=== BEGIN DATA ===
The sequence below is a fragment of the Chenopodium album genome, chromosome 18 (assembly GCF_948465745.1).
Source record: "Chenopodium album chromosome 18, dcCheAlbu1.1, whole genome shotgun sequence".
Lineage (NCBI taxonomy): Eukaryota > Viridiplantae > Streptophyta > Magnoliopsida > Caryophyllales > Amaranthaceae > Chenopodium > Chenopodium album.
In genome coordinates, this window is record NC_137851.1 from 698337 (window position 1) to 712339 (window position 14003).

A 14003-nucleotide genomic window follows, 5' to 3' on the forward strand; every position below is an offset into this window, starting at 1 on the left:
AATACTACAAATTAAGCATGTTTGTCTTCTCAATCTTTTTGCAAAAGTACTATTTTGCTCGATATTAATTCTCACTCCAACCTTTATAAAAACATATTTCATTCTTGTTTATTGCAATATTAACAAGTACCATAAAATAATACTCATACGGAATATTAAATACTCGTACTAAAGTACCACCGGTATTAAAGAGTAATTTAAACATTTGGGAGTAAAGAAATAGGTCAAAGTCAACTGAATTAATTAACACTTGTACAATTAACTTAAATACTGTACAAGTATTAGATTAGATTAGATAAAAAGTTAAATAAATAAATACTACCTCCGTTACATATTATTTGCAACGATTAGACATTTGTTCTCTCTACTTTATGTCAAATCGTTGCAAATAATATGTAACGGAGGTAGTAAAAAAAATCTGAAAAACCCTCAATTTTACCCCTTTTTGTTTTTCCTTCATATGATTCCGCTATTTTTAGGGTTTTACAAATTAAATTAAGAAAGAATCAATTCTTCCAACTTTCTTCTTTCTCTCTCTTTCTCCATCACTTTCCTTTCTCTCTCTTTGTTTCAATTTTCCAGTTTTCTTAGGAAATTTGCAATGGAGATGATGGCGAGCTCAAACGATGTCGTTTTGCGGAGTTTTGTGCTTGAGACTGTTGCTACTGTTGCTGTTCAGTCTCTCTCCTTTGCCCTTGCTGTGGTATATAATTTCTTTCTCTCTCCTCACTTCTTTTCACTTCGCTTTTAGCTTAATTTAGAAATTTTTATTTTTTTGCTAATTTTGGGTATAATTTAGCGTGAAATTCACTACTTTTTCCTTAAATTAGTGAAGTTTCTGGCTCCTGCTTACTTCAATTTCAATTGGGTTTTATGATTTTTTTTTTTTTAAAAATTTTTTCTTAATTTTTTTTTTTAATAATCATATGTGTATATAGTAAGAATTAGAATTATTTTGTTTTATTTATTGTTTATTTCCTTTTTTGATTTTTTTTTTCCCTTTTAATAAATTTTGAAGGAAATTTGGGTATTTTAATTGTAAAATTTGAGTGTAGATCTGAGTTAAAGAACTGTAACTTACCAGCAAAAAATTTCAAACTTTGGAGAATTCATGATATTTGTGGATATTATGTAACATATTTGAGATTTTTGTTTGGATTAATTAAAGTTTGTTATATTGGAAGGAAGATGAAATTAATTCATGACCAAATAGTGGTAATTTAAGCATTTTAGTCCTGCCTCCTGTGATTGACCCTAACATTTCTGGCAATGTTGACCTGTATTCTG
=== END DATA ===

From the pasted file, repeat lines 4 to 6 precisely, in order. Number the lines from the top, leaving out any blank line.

In genome coordinates, this window is record NC_137851.1 from 698337 (window position 1) to 712339 (window position 14003).

A 14003-nucleotide genomic window follows, 5' to 3' on the forward strand; every position below is an offset into this window, starting at 1 on the left:
AATACTACAAATTAAGCATGTTTGTCTTCTCAATCTTTTTGCAAAAGTACTATTTTGCTCGATATTAATTCTCACTCCAACCTTTATAAAAACATATTTCATTCTTGTTTATTGCAATATTAACAAGTACCATAAAATAATACTCATACGGAATATTAAATACTCGTACTAAAGTACCACCGGTATTAAAGAGTAATTTAAACATTTGGGAGTAAAGAAATAGGTCAAAGTCAACTGAATTAATTAACACTTGTACAATTAACTTAAATACTGTACAAGTATTAGATTAGATTAGATAAAAAGTTAAATAAATAAATACTACCTCCGTTACATATTATTTGCAACGATTAGACATTTGTTCTCTCTACTTTATGTCAAATCGTTGCAAATAATATGTAACGGAGGTAGTAAAAAAAATCTGAAAAACCCTCAATTTTACCCCTTTTTGTTTTTCCTTCATATGATTCCGCTATTTTTAGGGTTTTACAAATTAAATTAAGAAAGAATCAATTCTTCCAACTTTCTTCTTTCTCTCTCTTTCTCCATCACTTTCCTTTCTCTCTCTTTGTTTCAATTTTCCAGTTTTCTTAGGAAATTTGCAATGGAGATGATGGCGAGCTCAAACGATGTCGTTTTGCGGAGTTTTGTGCTTGAGACTGTTGCTACTGTTGCTGTTCAGTCTCTCTCCTTTGCCCTTGCTGTGGTATATAATTTCTTTCTCTCTCCTCACTTCTTTTCACTTCGCTTTTAGCTTAATTTAGAAATTTTTATTTTTTTGCTAATTTTGGGTATAATTTAGCGTGAAATTCACTACTTTTTCCTTAAATTAGTGAAGTTTCTGGCTCCTGCTTACTTCAATTTCAATTGGGTTTTATGATTTTTTTTTTTTTAAAAATTTTTTCTTAATTTTTTTTTTTAATAATCATATGTGTATATAGTAAGAATTAGAATTATTTTGTTTTATTTATTGTTTATTTCCTTTTTTGATTTTTTTTTTCCCTTTTAATAAATTTTGAAGGAAATTTGGGTATTTTAATTGTAAAATTTGAGTGTAGATCTGAGTTAAAGAACTGTAACTTACCAGCAAAAAATTTCAAACTTTGGAGAATTCATGATATTTGTGGATATTATGTAACATATTTGAGATTTTTGTTTGGATTAATTAAAGTTTGTTATATTGGAAGGAAGATGAAATTAATTCATGACCAAATAGTGGTAATTTAAGCATTTTAGTCCTGCCTCCTGTGATTGACCCTAACATTTCTGGCAATGTTGACCTGTATTCTG